Friday, June 09, 2006

What Youth Want

Youth want a challenge. No, strike that. YOUTH WANT A CHALLENGE!

Our young people are striving to be called to live a faith that is bigger than them. They long for a worthy cause to sacrifice themselves for.

I've said it countless times, and I really wish our Catholic clergy would listen en masse. They don't want to be told that it's ok to compromise. They don't want to be told that the rigors of the Gospel can't always apply in the modern world.

I finally found somebody who agrees with me.

Everybody, check out this post from The Way Of The Fathers. This guy gets it. Snippet:

They [the early Church Fathers] promised young people great things, like persecution, lower social status, public ridicule, severely limited employment opportunities, frequent fasting, a high risk of jail and torture, and maybe, just maybe, an early, violent death at the hands of their pagan rulers.

The Fathers looked young people in the eye and called them to live purely in the midst of a pornographic culture. They looked at some young men and women and boldly told them they had a calling to virginity. And it worked.

Why can't we duplicate that again? I think we will, and are. Our youth are looking so intently for Truth that they are starting to find it. I'm seeing it all around me. They are gathering not for a Friday night youth group meeting in the Church basement once a month. They are gathering three times a week (or more) for prayer, for worship, for community. They are signing up in droves for Eucharist adoration. They've even found a few priests to drag along with them who are not infrequently intimidated by the enthusiasm around them.

Our Church history is filled with young saints from all ages. The writer of the aforementioned article refers to one St. Tarcisius, who protected with his own life a pix containing the body of Christ. Here are some more (plucked from this site, as featured in my sidebar):

  • Six year old St. Gabriel Gowdel, of 18th century Poland, who was a martyr known for his piety and prayer.
  • St. Symphorian of 2nd century France, who refused to deny Christ and was martyred in the presence of his mother - who provided him with encouragement!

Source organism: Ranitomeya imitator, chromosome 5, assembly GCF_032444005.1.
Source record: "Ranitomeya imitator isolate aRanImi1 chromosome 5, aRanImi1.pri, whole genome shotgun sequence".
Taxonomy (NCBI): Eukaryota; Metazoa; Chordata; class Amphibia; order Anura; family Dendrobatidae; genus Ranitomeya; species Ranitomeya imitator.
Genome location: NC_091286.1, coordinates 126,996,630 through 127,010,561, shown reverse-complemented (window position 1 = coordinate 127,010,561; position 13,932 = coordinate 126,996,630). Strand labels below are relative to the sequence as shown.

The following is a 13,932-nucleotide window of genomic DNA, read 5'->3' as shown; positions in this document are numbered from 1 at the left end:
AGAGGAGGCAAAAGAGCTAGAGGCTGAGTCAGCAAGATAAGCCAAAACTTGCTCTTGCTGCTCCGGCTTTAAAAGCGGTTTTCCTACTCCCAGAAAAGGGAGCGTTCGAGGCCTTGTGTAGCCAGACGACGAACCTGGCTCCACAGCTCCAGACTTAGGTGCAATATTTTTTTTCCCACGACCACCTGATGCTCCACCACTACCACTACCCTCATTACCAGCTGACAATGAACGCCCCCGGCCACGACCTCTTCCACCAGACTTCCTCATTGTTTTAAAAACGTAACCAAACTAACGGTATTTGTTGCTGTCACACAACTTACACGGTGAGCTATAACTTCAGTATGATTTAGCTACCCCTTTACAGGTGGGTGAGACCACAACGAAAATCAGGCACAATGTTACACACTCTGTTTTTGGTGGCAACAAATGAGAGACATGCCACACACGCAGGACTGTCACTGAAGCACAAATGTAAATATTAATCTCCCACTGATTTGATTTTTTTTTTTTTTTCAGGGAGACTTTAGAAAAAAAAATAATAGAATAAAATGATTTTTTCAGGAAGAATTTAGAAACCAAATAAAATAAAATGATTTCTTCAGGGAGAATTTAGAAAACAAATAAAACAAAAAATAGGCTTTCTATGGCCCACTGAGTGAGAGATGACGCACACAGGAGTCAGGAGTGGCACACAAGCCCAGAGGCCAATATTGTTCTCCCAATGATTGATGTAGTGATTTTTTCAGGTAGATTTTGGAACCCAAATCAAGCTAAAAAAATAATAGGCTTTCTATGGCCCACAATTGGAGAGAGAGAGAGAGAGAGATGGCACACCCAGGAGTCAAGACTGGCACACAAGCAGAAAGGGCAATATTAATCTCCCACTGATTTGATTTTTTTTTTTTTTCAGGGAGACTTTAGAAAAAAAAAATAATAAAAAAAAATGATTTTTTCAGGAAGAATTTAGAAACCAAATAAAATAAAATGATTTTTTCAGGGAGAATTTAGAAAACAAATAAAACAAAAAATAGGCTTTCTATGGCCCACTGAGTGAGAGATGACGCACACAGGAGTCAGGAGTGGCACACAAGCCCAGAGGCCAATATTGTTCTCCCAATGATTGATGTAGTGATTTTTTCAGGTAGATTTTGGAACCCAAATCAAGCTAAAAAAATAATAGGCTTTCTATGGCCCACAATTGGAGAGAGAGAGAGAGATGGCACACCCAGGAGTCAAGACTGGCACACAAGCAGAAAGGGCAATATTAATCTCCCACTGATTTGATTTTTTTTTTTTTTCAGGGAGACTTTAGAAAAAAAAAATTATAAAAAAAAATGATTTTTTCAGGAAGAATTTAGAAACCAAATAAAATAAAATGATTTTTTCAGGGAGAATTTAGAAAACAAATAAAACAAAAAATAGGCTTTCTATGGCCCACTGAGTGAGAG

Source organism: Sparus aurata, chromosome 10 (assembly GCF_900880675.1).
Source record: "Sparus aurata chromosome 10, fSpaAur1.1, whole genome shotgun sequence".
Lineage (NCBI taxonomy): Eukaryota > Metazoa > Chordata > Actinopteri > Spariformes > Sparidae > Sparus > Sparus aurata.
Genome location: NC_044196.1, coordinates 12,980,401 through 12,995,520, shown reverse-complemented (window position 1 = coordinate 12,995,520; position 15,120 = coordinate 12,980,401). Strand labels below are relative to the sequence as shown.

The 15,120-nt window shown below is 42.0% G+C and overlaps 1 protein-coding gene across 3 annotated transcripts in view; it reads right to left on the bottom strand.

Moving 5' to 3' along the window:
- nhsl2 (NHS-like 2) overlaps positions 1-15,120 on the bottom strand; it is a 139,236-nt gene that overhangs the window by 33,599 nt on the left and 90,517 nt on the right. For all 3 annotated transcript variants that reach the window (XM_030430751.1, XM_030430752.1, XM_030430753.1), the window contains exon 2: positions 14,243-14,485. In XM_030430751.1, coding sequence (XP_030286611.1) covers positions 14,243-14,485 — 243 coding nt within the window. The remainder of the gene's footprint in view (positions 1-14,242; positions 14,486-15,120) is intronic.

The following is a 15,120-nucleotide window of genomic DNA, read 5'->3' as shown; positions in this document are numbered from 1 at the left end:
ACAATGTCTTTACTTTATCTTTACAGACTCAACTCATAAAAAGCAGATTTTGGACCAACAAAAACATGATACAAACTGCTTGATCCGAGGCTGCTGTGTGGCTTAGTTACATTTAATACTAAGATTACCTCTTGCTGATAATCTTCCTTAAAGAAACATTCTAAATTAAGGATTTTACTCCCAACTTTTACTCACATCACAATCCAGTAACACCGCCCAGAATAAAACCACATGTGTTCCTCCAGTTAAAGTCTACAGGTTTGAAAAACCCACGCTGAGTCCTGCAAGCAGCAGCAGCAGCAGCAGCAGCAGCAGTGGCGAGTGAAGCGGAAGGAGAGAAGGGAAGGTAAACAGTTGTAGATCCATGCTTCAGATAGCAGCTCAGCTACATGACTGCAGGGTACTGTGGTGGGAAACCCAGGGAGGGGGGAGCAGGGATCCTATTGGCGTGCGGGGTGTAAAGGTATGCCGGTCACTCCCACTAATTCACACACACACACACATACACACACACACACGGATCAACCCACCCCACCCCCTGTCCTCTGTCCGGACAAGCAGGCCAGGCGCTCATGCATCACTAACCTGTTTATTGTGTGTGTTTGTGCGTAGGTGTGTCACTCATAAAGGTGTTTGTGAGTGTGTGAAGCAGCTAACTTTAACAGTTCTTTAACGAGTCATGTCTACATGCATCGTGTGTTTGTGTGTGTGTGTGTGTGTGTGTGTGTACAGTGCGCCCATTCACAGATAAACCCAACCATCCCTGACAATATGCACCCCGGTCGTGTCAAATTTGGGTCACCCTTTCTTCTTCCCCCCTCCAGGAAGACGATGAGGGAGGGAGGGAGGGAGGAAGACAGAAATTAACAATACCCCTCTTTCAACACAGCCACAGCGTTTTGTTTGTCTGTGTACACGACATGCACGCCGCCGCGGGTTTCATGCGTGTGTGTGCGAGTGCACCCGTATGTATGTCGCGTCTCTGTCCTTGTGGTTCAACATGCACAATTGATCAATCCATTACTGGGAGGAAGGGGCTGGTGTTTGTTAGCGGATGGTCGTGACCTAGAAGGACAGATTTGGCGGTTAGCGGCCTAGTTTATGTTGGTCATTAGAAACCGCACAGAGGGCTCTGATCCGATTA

• St. Maria Goretti of Italy in the early 1900's, a 12-year old who was raped and stabbed, but forgave her attacker before dying, and who lovingly appeared to him in a vision after her death. He converted and testified in her favour at her beatification cause.
  • St. Agnes of Rome, whose feast is on my birthday. She was martyred around 13 years of age for refusing to consent to marriage in a pagan ceremony, preferring Christ as her spouse.
  • St. Pancras, a fourteen year old boy martyred in 4th century Rome for publicly proclaiming his faith.
  • Fourteen year old St. Philomena, of whom we know virtually nothing except that her bones have healed countless people and caused devout souls to experience spiritual ecstasies.
  • St. Solange, who walked into her 9th century French village holding her severed head in her hands, and preaching to the people.
  • One of my favorites, twenty-two year old St. Lucy of Syracuse, who was denounced as a Christian by her spurned pagan fiance when she chose Christ over him in the early 4th century. She was sentenced by the Roman authorities to a life of prostitution, but could not be moved from where she stood, even by a team of oxen. She was then tortured and her eyes were ripped out. They tried to burn her at the stake but the wood would not stay lit. As she was stabbed to death, her eyesight was restored.

This type of devotion is not lost to the world. Youth want to know Truth. Around the world, they seek a god, and the only god that can satisfy them is the God of Truth - Jesus Christ himself.

Please... don't discourage them.

1 comment:

  1. I saw the article at Way of the Fathers as well, And it's a message that should be sent to every Youth Ministry Coordinator in every church, Catholic or not. We need to become uncomfortable in the World again, as we've all become much too complacent. Ignorance of Scripture and Tradition, Abortion, and our unchaste culture all testify that the Gospel needs to be loudly proclaimed once more.

    Thanks for dropping by my blog as well, hope to see your comments there in the future.


Comments are welcome, but must be on topic. Spam, hateful/obscene remarks, and shameless self-promotion will be unceremoniously deleted. Well, OK, I might put on a little ceremony when I delete them.